are several nearby areas where you can drop in your canoe and do
some paddling. Remember, there are 274 bodies of water to
explore in the Lakes Region, and we only cover a few of
them. We assume that you're on this page because being on a
busy lake doesn't appeal to you as much as a peaceful day spent
gliding down a waterway where you are most likely the only person
there. For this reason, the bodies of water that we cover below
are some of the quieter and more remote places that are suited for
exploration by canoe instead of powerboat.
out, consider bringing along a kit with
the following items: a spare paddle, binoculars, a bailing can or
bucket, life jackets (required), a pair of polarized sunglasses, detailed charts and
maps, a camera, some snacks and water, sunscreen, bug
repellant, and a few band aids. Bring along any
medications that you might need, such as treatment for allergic
reaction to bee stings, etc.
Pond. This small
pond features undeveloped shores set at the base of several small
hills. Reach the pond via Saltmarsh pond road, which exits to
the right about a half mile eat of the Gilford by-pass on RT
11a. The nearby hills can be climbed to make for an
very large marsh will take you on a winding trip almost four miles
long though swamp grasses and bogs. It's a beautiful paddle,
complete with islands to explore and wildlife to
observe. Put in next to the RT 11 bridge that crosses the
river about a half mile west of the exit to New Durham.
Gilman Pond. A
wonderful small pond located in East Alton off Rt 28 via Gilman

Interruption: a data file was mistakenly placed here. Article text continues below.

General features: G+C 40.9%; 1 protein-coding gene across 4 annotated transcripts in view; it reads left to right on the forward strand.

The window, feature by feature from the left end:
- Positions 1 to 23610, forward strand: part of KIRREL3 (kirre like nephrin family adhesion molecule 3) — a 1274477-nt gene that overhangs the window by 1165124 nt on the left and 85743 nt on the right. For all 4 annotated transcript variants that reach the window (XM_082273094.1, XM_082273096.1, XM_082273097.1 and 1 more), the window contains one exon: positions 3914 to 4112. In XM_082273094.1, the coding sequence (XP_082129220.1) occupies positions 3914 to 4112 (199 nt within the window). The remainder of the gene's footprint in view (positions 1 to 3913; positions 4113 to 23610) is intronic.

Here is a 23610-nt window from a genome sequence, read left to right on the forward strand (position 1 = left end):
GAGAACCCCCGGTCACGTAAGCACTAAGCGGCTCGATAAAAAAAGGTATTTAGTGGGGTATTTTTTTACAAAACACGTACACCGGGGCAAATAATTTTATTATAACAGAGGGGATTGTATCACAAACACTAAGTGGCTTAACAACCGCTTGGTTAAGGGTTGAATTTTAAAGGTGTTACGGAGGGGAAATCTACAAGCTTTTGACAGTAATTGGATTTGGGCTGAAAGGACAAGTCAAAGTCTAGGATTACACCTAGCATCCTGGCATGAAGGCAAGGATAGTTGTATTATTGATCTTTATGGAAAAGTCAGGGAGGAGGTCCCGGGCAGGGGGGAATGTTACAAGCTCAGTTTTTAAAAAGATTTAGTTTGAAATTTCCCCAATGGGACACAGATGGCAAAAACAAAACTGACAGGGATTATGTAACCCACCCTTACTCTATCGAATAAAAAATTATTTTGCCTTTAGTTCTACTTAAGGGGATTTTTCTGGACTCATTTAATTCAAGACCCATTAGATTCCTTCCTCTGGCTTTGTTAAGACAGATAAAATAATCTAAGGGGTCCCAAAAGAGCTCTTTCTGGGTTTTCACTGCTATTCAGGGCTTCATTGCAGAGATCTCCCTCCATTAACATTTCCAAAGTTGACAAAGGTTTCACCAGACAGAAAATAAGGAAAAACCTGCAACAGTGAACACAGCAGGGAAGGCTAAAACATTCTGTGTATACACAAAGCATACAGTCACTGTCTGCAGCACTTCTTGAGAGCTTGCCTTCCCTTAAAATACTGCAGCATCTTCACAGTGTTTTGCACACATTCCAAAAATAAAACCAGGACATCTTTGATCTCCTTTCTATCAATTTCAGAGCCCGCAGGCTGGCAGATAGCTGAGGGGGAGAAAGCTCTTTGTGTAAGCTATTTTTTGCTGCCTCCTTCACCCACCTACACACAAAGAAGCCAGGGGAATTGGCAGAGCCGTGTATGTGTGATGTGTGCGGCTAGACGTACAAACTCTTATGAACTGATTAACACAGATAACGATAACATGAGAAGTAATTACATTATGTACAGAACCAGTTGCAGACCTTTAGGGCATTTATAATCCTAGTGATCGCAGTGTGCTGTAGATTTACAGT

Corners Road. A steep hill sits to the ponds northeast,
creating a pleasant backdrop and a possible place to stop and hike
for some views. The ponds western shore still have the
remains of a dam and mill erected several centuries ago.
Lake. A pretty lake
with much variety, including marshes, short streams, and islands.
Nice wooded shoreline, although now partially developed. It is
best to find a time when motorboat traffic is likely to be lower,
unless you enjoy their company. Pretty and quiet in the spring and
fall. Loons can occasionally be viewed on this lake. Find off of
route 104 between Meredith and New Hampton.
Pond. This small
pond sits off of Route 25 in Moultonboro. While small, it
has a lengthy quiet marsh at it's north end well away from the
road that can be explored. Depending on water level and
vegetation, you can carve your way in up to a mile or more. The
pond features a spectacular backdrop of mountains and forests that
make up for any shortcomings it has with it's size or roadside
Pond. About a mile
of open water leads the way to the Red Hill River that opens up
several more options for flatwater exploration. The public
access is across the street from the Agway on Rt 25, about a mile
southwest of Moultonboro Center. This area is within a wildlife
refuge, and the wildlife does not disappoint. With a little
luck you may even catch a glimpse of an eagle.
cottages dot the shore of this small lake in Center Harbor. You
can put in your canoe at the lakes southern end where these is a
Lake Waukewan. Right in
Meredith, this lake is the town water supply for Meredith and is well developed
with oat traffic in the summer. It's orientation makes it prone to
significant chop if it's windy. Loons can occasionally be viewed on this lake.
Pond. Access to
this pond is obtained off of route 3 in Holderness. The pond
has an excellent inflow and outflow marsh you can wind through and
explore. Wildlife is plentiful along the ponds undeveloped side.
Lake. Set along
route 104 between Meredith and New Hampton, this little lake has a
well settled roadside shore and a quieter remote shore. It's
a pleasant lake to explore and offers a small inlet for paddling